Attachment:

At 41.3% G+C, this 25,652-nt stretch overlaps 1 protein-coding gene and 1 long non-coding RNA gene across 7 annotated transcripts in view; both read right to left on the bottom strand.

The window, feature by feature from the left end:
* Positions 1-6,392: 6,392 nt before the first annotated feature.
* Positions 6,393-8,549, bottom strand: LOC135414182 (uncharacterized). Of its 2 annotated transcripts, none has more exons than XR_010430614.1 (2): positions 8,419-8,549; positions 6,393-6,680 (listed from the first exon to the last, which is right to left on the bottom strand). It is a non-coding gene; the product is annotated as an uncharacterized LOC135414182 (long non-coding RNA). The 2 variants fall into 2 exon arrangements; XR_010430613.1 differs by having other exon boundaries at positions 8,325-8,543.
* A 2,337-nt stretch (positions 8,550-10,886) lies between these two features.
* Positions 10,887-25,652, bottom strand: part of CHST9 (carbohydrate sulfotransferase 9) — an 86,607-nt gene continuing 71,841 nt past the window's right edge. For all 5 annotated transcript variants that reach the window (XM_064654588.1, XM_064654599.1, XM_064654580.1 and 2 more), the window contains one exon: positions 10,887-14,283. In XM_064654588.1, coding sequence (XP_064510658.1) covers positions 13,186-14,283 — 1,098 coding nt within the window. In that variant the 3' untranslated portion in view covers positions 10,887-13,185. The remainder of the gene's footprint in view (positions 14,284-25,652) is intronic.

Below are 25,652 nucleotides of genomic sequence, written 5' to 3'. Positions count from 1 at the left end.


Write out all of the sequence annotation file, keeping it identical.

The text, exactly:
At 41.3% G+C, this 25,652-nt stretch overlaps 1 protein-coding gene and 1 long non-coding RNA gene across 7 annotated transcripts in view; both read right to left on the bottom strand.

The window, feature by feature from the left end:
* Positions 1-6,392: 6,392 nt before the first annotated feature.
* Positions 6,393-8,549, bottom strand: LOC135414182 (uncharacterized). Of its 2 annotated transcripts, none has more exons than XR_010430614.1 (2): positions 8,419-8,549; positions 6,393-6,680 (listed from the first exon to the last, which is right to left on the bottom strand). It is a non-coding gene; the product is annotated as an uncharacterized LOC135414182 (long non-coding RNA). The 2 variants fall into 2 exon arrangements; XR_010430613.1 differs by having other exon boundaries at positions 8,325-8,543.
* A 2,337-nt stretch (positions 8,550-10,886) lies between these two features.
* Positions 10,887-25,652, bottom strand: part of CHST9 (carbohydrate sulfotransferase 9) — an 86,607-nt gene continuing 71,841 nt past the window's right edge. For all 5 annotated transcript variants that reach the window (XM_064654588.1, XM_064654599.1, XM_064654580.1 and 2 more), the window contains one exon: positions 10,887-14,283. In XM_064654588.1, coding sequence (XP_064510658.1) covers positions 13,186-14,283 — 1,098 coding nt within the window. In that variant the 3' untranslated portion in view covers positions 10,887-13,185. The remainder of the gene's footprint in view (positions 14,284-25,652) is intronic.

Below are 25,652 nucleotides of genomic sequence, written 5' to 3'. Positions count from 1 at the left end.